They say you cannot explain today’s domination of women in the country’s largest broadcast companies, influential and leading newspapers and magazines, and even in the nonprofit organizations for Investigative Journalism without talking about Martial Law. During the infamous dictatorship of late former President Ferdinand Marcos, many male Journalists in all media had been sent to prison, tortured and even killed with the hopes of freeing the country from tyranny.
News Editors and Reporters who were critical of Mr. Marcos during the times of Martial Law were taken away from the helm of opposition and kept behind bars. Those gentlemen who were left in the newsroom left the clamor into shortfall. This deficit of men in newsrooms were remedied by the rise of women to the helm of the front pages and even the opposition, thus leaving the lifestyle and feature section for the years to come.
This radicalization in today’s standard in the gender equality and equity in the newsroom can be liberally seen on the primetime news on Television, on Online News Sources and also in the front pages of the leading newspapers in the country. The usual broadsheet that I read—The Philippine Daily Inquirer can be traced of the same observation with Manila Bulletin and Philippine Star’s front page with having if not equal number with men, a female dominated page.
This observation is not new and has been a work of progress through the years after the Marcos dictatorship. The reason why women were not able to write hard news back then is because Journalism was considered as a very dangerous job—even for men. Now as sexist as that concept was, it is still important to consider the social standards that was set back then. How people perceive women and society’s expectation from women were flawed and still are, but not in Philippine Media.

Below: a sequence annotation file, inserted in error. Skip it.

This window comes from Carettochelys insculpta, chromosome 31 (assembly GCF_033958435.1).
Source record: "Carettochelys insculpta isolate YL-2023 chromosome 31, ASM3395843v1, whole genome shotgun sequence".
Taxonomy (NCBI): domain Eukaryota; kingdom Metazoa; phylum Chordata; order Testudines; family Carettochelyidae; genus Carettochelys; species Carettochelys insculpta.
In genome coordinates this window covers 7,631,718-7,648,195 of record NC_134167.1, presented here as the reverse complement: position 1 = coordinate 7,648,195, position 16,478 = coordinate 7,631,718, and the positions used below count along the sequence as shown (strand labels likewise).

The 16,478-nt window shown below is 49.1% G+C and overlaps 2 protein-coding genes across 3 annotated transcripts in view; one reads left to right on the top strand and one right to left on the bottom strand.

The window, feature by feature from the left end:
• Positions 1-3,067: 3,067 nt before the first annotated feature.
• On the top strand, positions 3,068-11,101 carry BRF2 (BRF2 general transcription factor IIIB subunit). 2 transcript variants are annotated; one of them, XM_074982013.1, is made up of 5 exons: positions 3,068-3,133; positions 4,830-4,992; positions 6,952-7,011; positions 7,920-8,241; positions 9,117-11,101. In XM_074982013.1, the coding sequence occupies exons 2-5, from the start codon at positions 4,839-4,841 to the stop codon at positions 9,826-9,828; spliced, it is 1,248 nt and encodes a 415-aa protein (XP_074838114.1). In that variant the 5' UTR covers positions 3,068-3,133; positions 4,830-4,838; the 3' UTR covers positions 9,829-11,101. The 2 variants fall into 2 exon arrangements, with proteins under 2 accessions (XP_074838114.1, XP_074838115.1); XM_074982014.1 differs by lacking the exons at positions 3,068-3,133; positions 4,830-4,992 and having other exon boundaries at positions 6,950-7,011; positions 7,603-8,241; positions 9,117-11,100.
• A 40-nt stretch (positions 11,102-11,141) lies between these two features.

Women are more than just sideliners of features and less consequential jobs, women can be in the field covering a war, in a cafe electronically breaking an exposé of a drug syndicate, and even lead their own newsroom of reporters and journalists. This breakthrough since the Marcos period can be underscored but should not be dwelt upon. Society is changing, and Journalism as an ineradicable part of it can not be excluded from these changes.
Journalism is a very dangerous job for both men and women, and women being able to sway the former standards of Journalism is a living breakthrough for society until today. Despite the Journalistic achievements in the course of history, it is still important to keep in mind that ‘who’ wrote the story does not matter all of time. A he or she in the byline of a banner story, a front page, a lifestyle page, and even in a computer or phone screen is not as pressing as the lacking quality and depth of today’s Journalism that the people deserve, and both male and female Journalists are called to address this pressing issue. Neil Jayson N. Servallos